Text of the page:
John 6:56-69; Ephesians 6:10-20; Psalm 34:15-22
I was seven years old when I received my first communion. It was a very big deal. I was dressed completely in white, with a white veil, and white shoes. My classmates and I were prepared all year in religion class for this major life event. We were taught that the body and blood of Jesus would enter our bodies through the communion wafer. The wafer would seem like bread, but it would in reality be Jesus, and Jesus would make his home in us.
This was my introduction to the great mysteries. I did have some big arguments with myself over the years, between my linear, scientific mind and my mystic, poetic mind. There was a mind truth (This is bread!) and a heart truth (I really, really want Jesus to be real and with me, at home in me).
When I contemplate Jesus’s words from the Gospel of John today, I find myself right at home in the stream of these early teachings. “Those who eat my flesh and drink my blood abide in me, and I in them.” I like William Countryman’s more literal translation of Jesus’ words: “The one who chews my flesh and drinks my blood stays in me and I in them. The one who chews my flesh and drinks my blood stays in me and I in them.”
We may find these words repugnant and difficult, and so certainly did his Jewish disciples. “This teaching is difficult,” they complained. “Who can accept it?” This is part of the power of John’s Gospel for me. There is no making nice here. This is not a tea party with cookies and Kool-Aid. The Eucharist is an upsetting thing, something that radically upsets the status quo. The Eucharist is meant to be transformative.
The other thing that happened connected with communion when I was young was that you had to fast. You could not eat or drink anything from midnight the night before in order to receive Jesus on Sunday morning. There was big controversy over whether you could brush your teeth in the morning, because, what if you accidently swallowed some toothpaste? Maybe it was better just to use water and carefully spit. Questions like this really concerned me, I was a thorough child. I never cheated when it came to Jesus.
By the time I went up to the communion rail on Sunday, I was truly hungry and thirsty. My stomach was rumbling and I was a little faint. I was ready to eat and drink. I was hungry and even as a child I knew that this was a deeper hunger than just wanting my breakfast.
Even today, when I am going to a communion service, I fast at least a little. I like to feel my need. I like to go in hungry. The older I get, the more I understand that this hunger I feel in my body is really a yearning in my soul for something deeper and more meaningful.
We are relatively privileged people. Some of us have known real hunger, physical hunger, but most of our hunger is soul hunger. We have enough food to eat, and we are still hungry.
I would like to invite you to do a little exercise right now so that we can take a look at this hunger. This is an exercise that uses a repeating question. I will ask a simple question about five times, with a silence after each time. In the silence, you can see what comes up in your mind and heart.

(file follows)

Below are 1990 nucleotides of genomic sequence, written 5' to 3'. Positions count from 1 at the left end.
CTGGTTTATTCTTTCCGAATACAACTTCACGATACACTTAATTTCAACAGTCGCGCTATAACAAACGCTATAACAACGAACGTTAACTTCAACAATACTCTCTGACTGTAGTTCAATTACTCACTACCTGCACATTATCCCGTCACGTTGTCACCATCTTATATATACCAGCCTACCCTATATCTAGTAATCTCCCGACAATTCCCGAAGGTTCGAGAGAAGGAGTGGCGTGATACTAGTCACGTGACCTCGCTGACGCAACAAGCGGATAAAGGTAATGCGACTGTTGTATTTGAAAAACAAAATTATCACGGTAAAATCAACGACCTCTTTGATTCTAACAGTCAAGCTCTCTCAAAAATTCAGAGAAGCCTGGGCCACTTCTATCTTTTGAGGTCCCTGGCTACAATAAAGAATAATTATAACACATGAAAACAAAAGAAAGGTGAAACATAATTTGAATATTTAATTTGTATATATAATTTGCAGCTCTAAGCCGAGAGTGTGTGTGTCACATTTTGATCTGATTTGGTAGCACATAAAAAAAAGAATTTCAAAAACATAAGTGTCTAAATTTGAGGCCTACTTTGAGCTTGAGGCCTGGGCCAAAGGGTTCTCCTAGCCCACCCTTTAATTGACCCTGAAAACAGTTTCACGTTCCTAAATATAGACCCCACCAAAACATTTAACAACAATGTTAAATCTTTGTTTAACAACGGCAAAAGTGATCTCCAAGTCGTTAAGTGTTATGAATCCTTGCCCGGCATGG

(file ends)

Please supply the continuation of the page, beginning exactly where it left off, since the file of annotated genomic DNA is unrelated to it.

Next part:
I invite you to close your eyes if that feels right for you, or let your gaze soften so that you are seeing with your inner eye. Take a few breaths, and let your heart open. Let your mind be at the service of your heart. Let your heart open to God. Note what thoughts or feelings come to you when I ask the question. Your answer may change each time I ask the question, and that’s okay.
Tell me something you are hungry for.
You can open your eyes.
The ancient mystics believed that God created the cosmos because God had a yearning that could not be met otherwise. God had a desire so profound that it resulted in all of this, including us. You could say God had a hunger, and look what it led to! And since we are created in the image of God, it follows that we would have in ourselves a desire, a yearning, a hunger. And that in each of us the hunger is unique.
What are you hungry for? This may be a clue to what your soul-work in the world is. To what God is calling you to. Theologian Frederick Buechner said, “The place God calls you to is the place where your deep gladness and the hunger of the world meet.” I’d like to propose that your deep hunger is calling you to your soul work in the world. Your hunger and the world’s hunger have a meeting point, and that is what God is calling you to.
Now, I was taught to be suspicious of my wants. Desire was seen as a dangerous thing. I was warned that wanting was likely to lead me to sin. And indeed, we have to be thoughtful. We have to be discerning. We are being constantly pressured to satiate our hunger with false and empty food, with addictions, and distractions.
How do you know if your hunger is leading you to God or into emptiness? One question we might ask ourselves is Does my hunger serve only me? Am I moving towards satiation and comfort, numbness, disconnection? Or is my hunger, my desire moving me towards deeper connection with the world, with the community? Our soul work is always for the good of all.
Discerning our soul work takes our whole life. It’s why we don’t go to communion just once in our life and be done with it. We have to go over and over again. Chew on Jesus and drink his blood. Remember, return, wake up. Take your hunger and questions and yearning to the table. Feed on Jesus in your heart, with thanksgiving, as we say in the Eucharistic prayer. Feed on Jesus in your heart.